9 of 9 people found the following review helpful
on 29 April 2001
where he introduces you to a world of believable charactures in sometimes grime settings yet giving them a magic glow. His people seem all to suffer in their lives, but through there magical experience come out from it all the wiser. you get drawn into the Newford atmosphere and feel you live and know them as you mates, only to be sad to see them go . If you have never read de Lint, it is worth the while starting with his short novels, and trust me, you will want more.
4 of 4 people found the following review helpful
on 14 July 2007
I am not usually a fan of short stories, as I find them either too eager to get to the plot twist or trying to be too clever with the language.
This collection of short stories is none of the above. Considering the subject matter (Bigfoot, goblins etc.), there is a real humaneness to De Lint's writing. I started to care for the characters and I am always glad to re-read the book again. Above all I recommend this book because it makes you look at the world in a different light. Maybe the tales are not so far fetched after all.
8 of 9 people found the following review helpful
on 21 March 2002
I would recommend this book to all newcomers to Charle De Lint. His style is uplifting whilst staying very real and sometimes even gritty. Here we meet Jilly Coppercorn, a central character to many of De Lints writings. She soon becomes like a very familiar and dear friend. Enjoy escaping into a book with a story for everyone.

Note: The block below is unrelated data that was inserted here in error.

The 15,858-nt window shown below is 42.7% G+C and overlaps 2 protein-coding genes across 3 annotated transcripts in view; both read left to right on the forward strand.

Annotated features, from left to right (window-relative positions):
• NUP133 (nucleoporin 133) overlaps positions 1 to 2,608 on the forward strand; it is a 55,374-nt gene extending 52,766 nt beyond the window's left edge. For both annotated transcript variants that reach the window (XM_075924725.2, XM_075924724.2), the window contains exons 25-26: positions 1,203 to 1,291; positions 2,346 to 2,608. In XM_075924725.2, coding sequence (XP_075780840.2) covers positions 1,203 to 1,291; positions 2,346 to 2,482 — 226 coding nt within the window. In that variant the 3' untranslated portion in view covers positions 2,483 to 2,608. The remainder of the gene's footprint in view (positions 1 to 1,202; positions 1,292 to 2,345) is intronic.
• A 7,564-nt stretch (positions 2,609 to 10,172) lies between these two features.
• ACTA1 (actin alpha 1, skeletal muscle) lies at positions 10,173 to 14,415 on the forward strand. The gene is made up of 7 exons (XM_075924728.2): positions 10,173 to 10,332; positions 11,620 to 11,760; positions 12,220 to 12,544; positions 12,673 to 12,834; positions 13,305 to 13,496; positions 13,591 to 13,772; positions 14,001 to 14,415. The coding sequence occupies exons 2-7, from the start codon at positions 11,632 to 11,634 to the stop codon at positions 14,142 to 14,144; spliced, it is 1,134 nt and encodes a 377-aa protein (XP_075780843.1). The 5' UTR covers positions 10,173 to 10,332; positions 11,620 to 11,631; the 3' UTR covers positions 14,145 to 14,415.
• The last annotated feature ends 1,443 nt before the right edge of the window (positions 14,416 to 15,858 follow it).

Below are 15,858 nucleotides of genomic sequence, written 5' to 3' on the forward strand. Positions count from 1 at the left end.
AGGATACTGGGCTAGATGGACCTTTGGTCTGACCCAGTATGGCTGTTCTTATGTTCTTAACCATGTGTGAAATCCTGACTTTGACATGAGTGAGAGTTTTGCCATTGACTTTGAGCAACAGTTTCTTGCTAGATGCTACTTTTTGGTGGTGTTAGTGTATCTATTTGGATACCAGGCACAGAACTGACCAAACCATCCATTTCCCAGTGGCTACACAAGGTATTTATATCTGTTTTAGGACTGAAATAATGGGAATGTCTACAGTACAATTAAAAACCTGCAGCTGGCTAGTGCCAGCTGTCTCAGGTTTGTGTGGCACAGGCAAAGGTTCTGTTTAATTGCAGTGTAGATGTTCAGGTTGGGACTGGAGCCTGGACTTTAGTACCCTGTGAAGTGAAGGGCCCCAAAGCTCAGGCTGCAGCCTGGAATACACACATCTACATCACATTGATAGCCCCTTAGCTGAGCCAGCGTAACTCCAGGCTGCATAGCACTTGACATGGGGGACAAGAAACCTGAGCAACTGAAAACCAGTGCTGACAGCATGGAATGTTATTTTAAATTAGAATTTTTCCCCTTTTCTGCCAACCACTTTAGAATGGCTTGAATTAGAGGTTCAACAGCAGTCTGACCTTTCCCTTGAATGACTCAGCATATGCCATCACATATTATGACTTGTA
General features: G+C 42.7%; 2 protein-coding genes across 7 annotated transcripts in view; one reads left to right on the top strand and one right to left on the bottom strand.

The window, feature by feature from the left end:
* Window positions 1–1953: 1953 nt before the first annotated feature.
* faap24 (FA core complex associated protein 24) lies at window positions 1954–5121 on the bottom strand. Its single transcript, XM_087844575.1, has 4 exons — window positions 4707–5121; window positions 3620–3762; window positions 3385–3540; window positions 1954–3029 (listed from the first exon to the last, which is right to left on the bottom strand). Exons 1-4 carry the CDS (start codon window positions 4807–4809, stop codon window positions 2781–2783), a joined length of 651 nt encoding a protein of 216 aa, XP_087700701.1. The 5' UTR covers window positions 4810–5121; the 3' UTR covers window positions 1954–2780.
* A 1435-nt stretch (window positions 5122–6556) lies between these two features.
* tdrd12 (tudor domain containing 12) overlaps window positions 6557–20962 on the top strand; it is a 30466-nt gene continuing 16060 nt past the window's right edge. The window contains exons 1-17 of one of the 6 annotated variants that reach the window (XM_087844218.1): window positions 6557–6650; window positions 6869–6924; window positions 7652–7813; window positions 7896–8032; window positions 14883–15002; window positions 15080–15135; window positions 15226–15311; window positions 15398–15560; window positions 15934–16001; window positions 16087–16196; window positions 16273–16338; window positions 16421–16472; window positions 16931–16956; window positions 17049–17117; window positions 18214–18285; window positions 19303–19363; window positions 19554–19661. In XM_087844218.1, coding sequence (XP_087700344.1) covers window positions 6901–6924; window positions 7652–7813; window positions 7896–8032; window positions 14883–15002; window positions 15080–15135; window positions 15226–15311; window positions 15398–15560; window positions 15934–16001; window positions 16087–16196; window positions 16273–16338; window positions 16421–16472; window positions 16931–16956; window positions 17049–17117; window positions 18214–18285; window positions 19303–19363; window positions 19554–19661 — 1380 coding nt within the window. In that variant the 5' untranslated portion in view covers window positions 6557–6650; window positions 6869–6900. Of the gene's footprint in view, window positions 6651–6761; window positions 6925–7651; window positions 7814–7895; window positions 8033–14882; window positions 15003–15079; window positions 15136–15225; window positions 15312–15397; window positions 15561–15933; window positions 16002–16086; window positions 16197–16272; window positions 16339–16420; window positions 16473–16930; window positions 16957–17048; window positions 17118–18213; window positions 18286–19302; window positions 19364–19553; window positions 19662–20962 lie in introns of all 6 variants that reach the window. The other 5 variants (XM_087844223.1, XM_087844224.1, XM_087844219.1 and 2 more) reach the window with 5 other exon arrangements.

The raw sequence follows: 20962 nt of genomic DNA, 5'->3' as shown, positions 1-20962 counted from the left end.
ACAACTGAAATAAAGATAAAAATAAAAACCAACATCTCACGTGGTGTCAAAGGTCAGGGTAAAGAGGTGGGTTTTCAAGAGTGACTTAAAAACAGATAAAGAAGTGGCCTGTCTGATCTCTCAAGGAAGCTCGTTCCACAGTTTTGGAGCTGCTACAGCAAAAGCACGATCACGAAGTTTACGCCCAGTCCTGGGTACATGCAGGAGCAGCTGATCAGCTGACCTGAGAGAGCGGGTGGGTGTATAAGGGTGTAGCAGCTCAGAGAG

0 of 11 people found the following review helpful
on 7 June 2008
A book of short stories with one theme: The supernatural world rubs up against the natural and an unbeliever eventually becomes a believer. Over and over and over again...like a cracked record with the needle stuck in a groove. But despite all the repetition, I was left utterly unconvinced.
The author uses adjectives and adverbs as if he gets commision depending on how many he sticks in. The flowery use of language overall cries out for the pruning shears. It's not artful or clever it's simply amateurish and annoying.
Every second person in this world seems to have a mohican, live either on the streets or in an artist's garrett and listen to 90s alternative folk-rock. How cosmopolitan. Excuse me if I can't identify.
One for the potheads, I'm afraid. I imagine friends from back in my Uni days would've loved reading this whilst toking on a spliff and muttering "Wow!" and "Amazing!", dilated pupils devouring each page. For those of us not under the influence, I'd give it a miss.